Read the text and find out peculiarities in the underground railway systems of different countries
The metro is a version of rapid transport of people comprising different modes of public transport like light metro, monorails and people movers (fig.20.1). In some cities in Germany, Austria, Switzerland and Denmark passengers travel by the fast metro-like railway line known as S-trains or S-Bahn which is a hybrid exhibiting features of both commuter rail systems and rapid transit.
|a - Monorail||b - Elevated Metro Line|
|c - the S-trains can travel by usual railway tracks||d – People Mover (Moving Sidewalk) Перевозка людей на короткие расстояния|
Figure 20.1 Rapid Transport Systems
The metropolitan known as subway or underground is the electric underground railway system with frequent station stops for fast transportation of large numbers of passengers in large cities. The metro runs through underground tunnels but it also may be elevated above street level on trestle bridges (fig.20.1b). For instance, the S-Bahn uses either underground or elevated tracks within the city centre, and can travel by usual railway tracks to suburbs and nearby towns.
Currently nearly 160 metropolitan areas all over the world have a metro system. The underground system in our country extends only within the city limits but in many foreign cities, it reaches outer suburbs by commuter rail networks. A synchronized timetable, electric locomotives and train doors at platform level allow the trains to use the railway lines (fig.20.1c).
The metro all over the world uses different types of line arrangement and may consist of one or several lines. Sometimes, lines can share tracks with each other. Some foreign metros use grade-crossing lines (fig. 20.2d), and each line has individual names, colours or numbering. For instance, the Paris Metro has a unique structure, arranged as crisscrossing lines with very densely spaced stations in the city core. The Prague Metro also has numerous interchange stations in the city central area. The Copenhagen Metro provides a high service frequency in the central city areas, and running through the city streets, it forks into suburb branches. The London Tube and the Moscow Metro are far-reaching underground rail systems with loop lines that connect the outward metro lines. Some underground railway systems share their central terminals with the city central railway station.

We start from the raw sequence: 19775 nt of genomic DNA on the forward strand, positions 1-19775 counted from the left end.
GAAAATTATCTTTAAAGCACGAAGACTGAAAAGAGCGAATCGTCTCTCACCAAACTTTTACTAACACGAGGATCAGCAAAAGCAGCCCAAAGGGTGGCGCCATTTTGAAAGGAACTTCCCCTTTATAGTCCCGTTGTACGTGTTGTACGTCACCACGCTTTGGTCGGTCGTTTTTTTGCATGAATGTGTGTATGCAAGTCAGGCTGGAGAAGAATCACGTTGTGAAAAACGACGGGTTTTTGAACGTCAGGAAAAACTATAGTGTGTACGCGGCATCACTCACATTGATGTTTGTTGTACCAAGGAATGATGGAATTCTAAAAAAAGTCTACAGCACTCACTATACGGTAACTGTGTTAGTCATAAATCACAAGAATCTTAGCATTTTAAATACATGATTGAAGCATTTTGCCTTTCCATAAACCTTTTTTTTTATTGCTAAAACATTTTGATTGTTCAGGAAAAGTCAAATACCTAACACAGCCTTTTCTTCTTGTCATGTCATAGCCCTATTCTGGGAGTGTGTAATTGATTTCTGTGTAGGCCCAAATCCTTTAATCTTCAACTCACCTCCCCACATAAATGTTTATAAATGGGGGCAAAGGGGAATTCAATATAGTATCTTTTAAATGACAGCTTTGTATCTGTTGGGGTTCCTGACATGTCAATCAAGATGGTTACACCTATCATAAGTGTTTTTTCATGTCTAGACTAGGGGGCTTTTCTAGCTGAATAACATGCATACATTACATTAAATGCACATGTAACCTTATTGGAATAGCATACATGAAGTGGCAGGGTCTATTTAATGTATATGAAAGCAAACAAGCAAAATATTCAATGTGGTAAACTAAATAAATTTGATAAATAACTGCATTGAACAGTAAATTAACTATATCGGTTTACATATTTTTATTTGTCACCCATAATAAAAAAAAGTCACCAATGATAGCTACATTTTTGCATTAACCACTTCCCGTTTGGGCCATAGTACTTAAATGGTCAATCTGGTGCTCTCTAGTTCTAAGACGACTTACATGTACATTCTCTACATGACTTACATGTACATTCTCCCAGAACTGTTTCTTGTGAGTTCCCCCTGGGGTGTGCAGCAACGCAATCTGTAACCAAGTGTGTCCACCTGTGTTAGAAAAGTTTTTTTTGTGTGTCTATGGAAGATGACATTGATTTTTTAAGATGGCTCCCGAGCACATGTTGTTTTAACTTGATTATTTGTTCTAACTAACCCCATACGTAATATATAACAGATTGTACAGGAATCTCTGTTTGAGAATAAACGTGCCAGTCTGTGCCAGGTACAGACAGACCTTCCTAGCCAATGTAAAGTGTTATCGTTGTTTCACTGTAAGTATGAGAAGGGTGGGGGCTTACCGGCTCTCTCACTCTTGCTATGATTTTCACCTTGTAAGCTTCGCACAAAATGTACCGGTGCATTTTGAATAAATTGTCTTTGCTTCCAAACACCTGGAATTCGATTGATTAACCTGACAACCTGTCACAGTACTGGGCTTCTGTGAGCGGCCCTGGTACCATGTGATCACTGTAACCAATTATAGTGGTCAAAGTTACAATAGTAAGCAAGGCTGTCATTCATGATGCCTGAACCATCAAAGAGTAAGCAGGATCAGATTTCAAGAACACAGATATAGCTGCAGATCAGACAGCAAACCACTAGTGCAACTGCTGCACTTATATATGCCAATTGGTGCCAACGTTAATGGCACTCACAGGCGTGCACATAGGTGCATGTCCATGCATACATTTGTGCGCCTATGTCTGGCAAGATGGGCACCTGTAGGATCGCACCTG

The metro lines in Russia are laid in different levels providing a safe service without any risks for train collisions. It is an effective way to travel within the city because buses, trolleybuses and tram routes or even commuter rail network run near metro stations. By traveling with underground system, passengers can get to their stop without changing trains or transfer between lines at interchange stations using connecting subways. Transit maps or schematic diagrams at stations and in cars show the line routes and stations. The lines are colour coded and the stations have their named icons. Regular audio announcements about the arriving trains also help passengers along with visual platform displays, boards and direction signs on the station walls. In Hong Kong the MTR passenger railway system provides bilingual real-time information on every platform.
Figure 20.2 Diagram of the Metro Lines (схема линий метро)
a – Underground Lines (подземные линии); b – Ground-level Lines (наземные линии); c – Elevated Lines (надземные линии);
d – Underground Lines crossed at the same level (пересечение линий в одном уровне);
e – Underground Lines crossed at didderent levels (пересечение линий в разных уровнях).
1 – Underground Lines (линии метрополитена);
2 – Underground Passage (подземный переход)